Regis Schilken, |
The Oculi Incident
(TurnKey Press, 2005)
The Oculi Incident by Regis Schilken has a little bit of everything: missing persons, multiple murders, mental disorders, miracles, extortion, deception and devils. With such a buffet of excitement, why does this book leave me with such an unsatisfied appetite?
The story begins in a monastery in 1995. One of the monks, Brother Anthony, disappears one night leaving behind no clue of his whereabouts, only a mostly empty room and his last project, the restoration of an ancient crucifix.
Jump ahead five years. Father Paul Logue and his entire congregation are left speechless as that same ancient crucifix begins to cry during one of the services. The first word on everyone's lips (and the last word Logue wants to hear) is "miracle." Calling on the help of police officer Timothy Comstock and an assortment of priests from other dioceses, Logue is determined to get to the bottom of this weeping corpus. Unfortunately, it seems every time someone gets close to discovering the truth of the crying Christ, somebody gets hurt or dies.
With news of the miracle, believers from all over the country begin pouring into Logue's church, dumping their bankrolls into the offering collection as well. Soon, the church has enough money to make the renovations it has needed for so long, employ two extra clergy and restart the parish school.
But then, things go from bad to worse when a being with an evil voice visits Logue in his confessional chambers and demands large sums of money to be taken from the church's account and left for him in various places around town. If the priest chooses to disobey his commands, the Voice will murder more of his friends. Confined by the sacred oaths of the clergy, Logue is unable to tell Comstock of the extortion and agrees to pay the man off. Logue's only hope is that Comstock will be able to put the pieces together to find the one who has confessed to the murders and determine whether the weeping crucifix is man-made, the work of Lucifer or truly a miracle.
Sounds good, doesn't it? I thought so, too. It is obvious that Schilken spent a good deal of time working on the plot of The Oculi Incident, perhaps at the expense of working on the other aspects of good storytelling -- that of characterization, point of view, tone and dialogue, not to mention more lofty ambitions like theme and symbolism.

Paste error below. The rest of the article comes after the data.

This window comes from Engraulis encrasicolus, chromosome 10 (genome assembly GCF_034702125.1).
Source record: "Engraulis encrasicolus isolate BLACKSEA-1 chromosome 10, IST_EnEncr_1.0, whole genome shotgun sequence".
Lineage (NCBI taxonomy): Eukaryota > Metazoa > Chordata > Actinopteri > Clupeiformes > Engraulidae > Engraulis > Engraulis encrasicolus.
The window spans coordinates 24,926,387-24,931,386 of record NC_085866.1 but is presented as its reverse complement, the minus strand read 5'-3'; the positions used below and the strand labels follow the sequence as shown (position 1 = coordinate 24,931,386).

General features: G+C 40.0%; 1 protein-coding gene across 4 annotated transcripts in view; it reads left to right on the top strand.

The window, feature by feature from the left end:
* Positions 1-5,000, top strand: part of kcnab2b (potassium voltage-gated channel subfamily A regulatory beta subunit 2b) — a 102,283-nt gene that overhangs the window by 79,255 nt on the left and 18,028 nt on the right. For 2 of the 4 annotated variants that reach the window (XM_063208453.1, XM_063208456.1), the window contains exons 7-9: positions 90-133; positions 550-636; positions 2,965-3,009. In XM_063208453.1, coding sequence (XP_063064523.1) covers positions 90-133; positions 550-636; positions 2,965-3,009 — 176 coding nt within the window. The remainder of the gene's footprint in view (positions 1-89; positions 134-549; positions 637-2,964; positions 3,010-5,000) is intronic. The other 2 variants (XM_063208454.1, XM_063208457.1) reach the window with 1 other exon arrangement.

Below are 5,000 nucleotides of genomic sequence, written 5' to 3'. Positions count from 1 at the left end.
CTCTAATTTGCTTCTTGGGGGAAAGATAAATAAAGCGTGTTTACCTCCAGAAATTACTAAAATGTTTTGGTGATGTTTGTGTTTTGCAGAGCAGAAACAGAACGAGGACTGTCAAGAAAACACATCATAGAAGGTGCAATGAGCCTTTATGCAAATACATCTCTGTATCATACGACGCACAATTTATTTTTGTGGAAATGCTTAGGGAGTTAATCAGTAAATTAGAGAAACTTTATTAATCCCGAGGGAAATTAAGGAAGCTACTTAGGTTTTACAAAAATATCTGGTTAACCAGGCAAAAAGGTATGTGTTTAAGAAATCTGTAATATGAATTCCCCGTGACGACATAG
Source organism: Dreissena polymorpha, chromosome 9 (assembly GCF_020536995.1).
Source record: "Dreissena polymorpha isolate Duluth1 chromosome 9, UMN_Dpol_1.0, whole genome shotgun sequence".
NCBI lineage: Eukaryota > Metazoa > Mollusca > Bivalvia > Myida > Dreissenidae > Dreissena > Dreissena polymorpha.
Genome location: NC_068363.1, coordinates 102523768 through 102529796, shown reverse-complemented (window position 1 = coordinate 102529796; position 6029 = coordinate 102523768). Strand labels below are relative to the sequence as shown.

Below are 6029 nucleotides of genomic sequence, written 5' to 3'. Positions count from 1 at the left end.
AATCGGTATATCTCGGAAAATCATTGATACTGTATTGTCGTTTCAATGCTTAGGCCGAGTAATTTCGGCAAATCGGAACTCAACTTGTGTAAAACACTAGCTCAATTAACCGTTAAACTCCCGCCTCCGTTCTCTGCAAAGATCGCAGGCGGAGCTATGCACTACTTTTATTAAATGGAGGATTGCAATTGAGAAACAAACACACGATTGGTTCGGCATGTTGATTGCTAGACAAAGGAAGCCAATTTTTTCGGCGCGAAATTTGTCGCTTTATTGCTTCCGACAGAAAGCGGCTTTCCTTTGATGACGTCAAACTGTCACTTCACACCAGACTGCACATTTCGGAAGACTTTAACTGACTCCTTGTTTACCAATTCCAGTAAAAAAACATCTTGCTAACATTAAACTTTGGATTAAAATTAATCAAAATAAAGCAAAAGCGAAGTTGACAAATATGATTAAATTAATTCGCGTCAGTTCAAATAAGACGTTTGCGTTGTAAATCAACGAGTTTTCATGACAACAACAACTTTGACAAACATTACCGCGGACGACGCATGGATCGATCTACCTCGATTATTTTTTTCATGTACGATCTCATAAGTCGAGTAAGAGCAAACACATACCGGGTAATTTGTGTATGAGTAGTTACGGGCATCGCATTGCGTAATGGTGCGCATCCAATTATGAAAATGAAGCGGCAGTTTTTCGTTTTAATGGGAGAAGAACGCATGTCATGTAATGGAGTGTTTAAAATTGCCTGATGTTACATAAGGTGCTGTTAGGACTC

Schilken's characters never come to life, but serve only as tokens to be moved around the novel like the thimble and racecar in Monopoly. None of the characters grow in the story, none change and only on rare occasions do they seem to act on their own like real people. Instead every character falls into stereotypical categories: the heroic police officer who saves the day, his supportive, always ready to roll-in-the-hay girlfriend, the happy-go-lucky sidekick, the steadfast priest, the crazy Vietnam vet, all the way down to the maniacal genius who actually holds a gun to our heroes at one point and says (with a straight face, I should add), "Any last words?"
The thing that ruined this book for me, though, was the dialogue. There was better dialogue in the old 1940s radio broadcasts when everything had to be explained audibly. Take for instance a bit of dialogue on page 14. Two of the missing monk's friends are looking for him. One says to the other, "Unusual ...his lights should be on, but I don't see any nor can I hear a single sound." Who talks this way?
At another point in the story, our hero is confronted by a bad person, who says, "Stop right there, flatfoot. Have you ever seen a black man die before? You will now, and you'll have a front row seat. Maybe I'll just shoot him in the leg first and, once he starts screaming and wriggling around, it will be your turn for punishment." Bad, right? Well, here's what ol' flatfoot thinks to himself after this, "Holy shit, the crazy idiot is going to kill him and, and then me, too." How intuitive of our hero to come to this conclusion one sentence after the villain has said it.
I'll admit, the copy on the back of the book made The Oculi Incident sound pretty good, but -- whether due to the poor character development, the bad dialogue or because the mystery is practically solved about a third of the way through the book -- I just didn't enjoy this book. Schilken has some wonderful ideas, but his execution is flawed, as though he has only recently decided to pursue writing as more than just a hobby.
On a nine-fingered scale, where one finger is atrocious and nine is excellent, I'd have to give this book a three. I don't know what it would take to turn this book into something more pleasing -- perhaps having it rewritten by someone with more experience at the craft.
by Gregg Winkler